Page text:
Fraser used this lapse to say,

‘If you ask people who believe in evolution that question, and you came back and said 2 per cent got it right, it would be terribly easy for me to say they don’t believe it after all.’ (Source: Daily Mail)

As a result, there has been a fair bit of ridicule and triumphalism bandied about on the net by Christians or other Dawkins-dislikers.

This is unfortunate for more reasons than Dawkins gives (i.e. that the question he had to answer was disproportionately difficult, compared with the Matthew multiple-choice).

Firstly, Fraser’s retort seems to suggest that Christian belief without even the most basic awareness of Christian content is somehow acceptable. Yet on the contrary, even the most rudimentary acquaintance with Jesus’ teachings makes it clear that Jesus rests everything on hearing, keeping, and obeying his teaching, and following his example, such as:

  • Lk. 14:27 “And anyone who does not carry his cross and follow me cannot be my disciple.”
  • Jn. 8:31 “If you hold to my teaching, you are really my disciples.”
  • Jn. 15:14 “You are my friends if you do what I command.” (See also Matt. 7:26-27; John 8:47,51; 15:10)

Dawkins is probably right, therefore, that the majority of Britons who identify themselves as Christians actually have no functioning religious belief whatsoever.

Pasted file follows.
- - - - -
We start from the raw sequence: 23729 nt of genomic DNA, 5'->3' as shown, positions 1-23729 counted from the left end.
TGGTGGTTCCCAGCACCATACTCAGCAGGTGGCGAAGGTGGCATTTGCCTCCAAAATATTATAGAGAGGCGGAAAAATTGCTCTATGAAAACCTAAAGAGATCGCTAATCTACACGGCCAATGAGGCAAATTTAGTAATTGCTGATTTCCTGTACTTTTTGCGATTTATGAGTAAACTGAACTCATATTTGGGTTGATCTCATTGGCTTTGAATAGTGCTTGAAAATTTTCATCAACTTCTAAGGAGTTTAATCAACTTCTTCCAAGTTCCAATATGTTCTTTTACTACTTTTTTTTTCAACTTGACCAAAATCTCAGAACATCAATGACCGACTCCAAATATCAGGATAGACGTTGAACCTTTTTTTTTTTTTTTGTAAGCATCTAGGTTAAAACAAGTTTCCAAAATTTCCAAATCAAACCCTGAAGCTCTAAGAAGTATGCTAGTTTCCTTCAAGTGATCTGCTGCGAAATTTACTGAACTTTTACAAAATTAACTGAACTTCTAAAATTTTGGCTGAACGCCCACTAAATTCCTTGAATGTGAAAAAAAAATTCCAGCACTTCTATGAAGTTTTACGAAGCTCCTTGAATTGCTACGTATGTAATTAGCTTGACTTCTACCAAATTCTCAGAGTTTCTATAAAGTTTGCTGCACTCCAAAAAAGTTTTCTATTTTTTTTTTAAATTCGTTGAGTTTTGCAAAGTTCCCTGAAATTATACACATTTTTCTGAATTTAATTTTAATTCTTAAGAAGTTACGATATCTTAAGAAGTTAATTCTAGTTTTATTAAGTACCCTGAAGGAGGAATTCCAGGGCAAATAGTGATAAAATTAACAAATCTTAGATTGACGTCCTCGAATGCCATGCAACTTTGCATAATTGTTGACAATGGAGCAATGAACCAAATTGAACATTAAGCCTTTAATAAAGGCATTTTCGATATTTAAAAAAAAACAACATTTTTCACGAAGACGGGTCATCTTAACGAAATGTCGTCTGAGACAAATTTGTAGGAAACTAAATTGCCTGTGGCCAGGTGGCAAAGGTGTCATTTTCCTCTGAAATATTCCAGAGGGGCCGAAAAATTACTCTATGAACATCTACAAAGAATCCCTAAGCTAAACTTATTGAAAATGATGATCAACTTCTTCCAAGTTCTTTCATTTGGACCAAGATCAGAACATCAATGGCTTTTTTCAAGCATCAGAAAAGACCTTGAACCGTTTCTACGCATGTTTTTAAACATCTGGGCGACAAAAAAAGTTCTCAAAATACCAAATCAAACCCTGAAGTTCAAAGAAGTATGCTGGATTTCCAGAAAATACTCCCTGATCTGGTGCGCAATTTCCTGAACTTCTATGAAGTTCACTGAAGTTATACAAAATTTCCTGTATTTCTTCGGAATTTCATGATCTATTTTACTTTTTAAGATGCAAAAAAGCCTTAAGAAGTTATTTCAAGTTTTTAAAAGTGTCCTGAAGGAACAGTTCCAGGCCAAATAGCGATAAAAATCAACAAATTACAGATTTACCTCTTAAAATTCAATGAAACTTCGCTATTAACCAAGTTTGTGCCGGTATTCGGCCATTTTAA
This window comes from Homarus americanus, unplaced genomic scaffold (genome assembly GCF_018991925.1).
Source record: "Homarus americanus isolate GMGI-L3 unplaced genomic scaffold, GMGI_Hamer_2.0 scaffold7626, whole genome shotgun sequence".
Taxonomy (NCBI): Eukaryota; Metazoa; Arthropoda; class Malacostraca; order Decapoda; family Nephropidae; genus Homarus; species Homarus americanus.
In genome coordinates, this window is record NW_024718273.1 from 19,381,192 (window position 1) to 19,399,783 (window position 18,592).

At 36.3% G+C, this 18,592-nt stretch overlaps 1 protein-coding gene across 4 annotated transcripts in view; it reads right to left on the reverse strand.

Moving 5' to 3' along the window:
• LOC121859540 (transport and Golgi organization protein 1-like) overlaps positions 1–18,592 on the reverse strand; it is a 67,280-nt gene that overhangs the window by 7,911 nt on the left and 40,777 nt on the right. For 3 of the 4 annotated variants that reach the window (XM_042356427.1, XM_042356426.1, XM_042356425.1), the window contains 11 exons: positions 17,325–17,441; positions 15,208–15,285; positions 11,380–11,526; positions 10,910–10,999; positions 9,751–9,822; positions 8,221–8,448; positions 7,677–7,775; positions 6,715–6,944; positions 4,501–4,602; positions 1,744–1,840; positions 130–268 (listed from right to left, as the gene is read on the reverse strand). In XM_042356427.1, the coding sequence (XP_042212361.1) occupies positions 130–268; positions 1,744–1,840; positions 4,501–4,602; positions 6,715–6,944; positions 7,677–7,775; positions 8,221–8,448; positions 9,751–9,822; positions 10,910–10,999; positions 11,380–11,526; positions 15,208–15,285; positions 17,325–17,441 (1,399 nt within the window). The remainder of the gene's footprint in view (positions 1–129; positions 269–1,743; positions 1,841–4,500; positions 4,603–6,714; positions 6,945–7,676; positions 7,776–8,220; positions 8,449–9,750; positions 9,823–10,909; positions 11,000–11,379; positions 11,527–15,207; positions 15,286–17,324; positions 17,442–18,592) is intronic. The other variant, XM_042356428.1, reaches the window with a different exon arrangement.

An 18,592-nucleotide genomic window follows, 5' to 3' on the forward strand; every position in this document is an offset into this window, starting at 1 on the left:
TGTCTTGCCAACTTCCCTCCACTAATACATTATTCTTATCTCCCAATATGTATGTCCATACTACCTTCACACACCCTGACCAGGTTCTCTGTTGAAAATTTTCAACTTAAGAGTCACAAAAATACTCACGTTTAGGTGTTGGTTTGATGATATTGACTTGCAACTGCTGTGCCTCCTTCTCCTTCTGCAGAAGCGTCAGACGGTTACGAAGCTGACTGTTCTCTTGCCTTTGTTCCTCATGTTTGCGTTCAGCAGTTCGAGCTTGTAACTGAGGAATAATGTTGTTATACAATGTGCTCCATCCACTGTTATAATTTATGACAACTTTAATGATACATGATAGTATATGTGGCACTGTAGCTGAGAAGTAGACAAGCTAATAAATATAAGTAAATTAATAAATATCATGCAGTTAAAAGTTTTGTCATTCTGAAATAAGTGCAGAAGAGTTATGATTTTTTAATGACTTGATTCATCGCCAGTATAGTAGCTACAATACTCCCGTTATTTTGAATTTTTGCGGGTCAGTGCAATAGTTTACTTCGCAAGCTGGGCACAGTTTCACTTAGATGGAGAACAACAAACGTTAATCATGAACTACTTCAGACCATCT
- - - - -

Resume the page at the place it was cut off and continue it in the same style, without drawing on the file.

Secondly, Fraser’s superficial victory has drawn Christian attention away from these rather alarming revelations from Dawkins’ research. Instead of hearing what Dawkins said, Christians have majored on his (understandable) memory lapse. Yet these are some of the conclusions of his research (taken also from

  • 17% of Christians have never read the Bible
  • 28% of census Christians believe in Christian teachings
  • 6% had attended a church in the last week
  • 65% said they were not religious
  • 48% believe Jesus was a real person who was the son of God, died and came back to life
  • 10% say they seek most guidance on questions of right and wrong from religious teachings or beliefs
  • 60% hadn’t read the Bible in the last year
  • 28% say that it is a belief in the teachings of Christianity that makes them tick the Christian census-box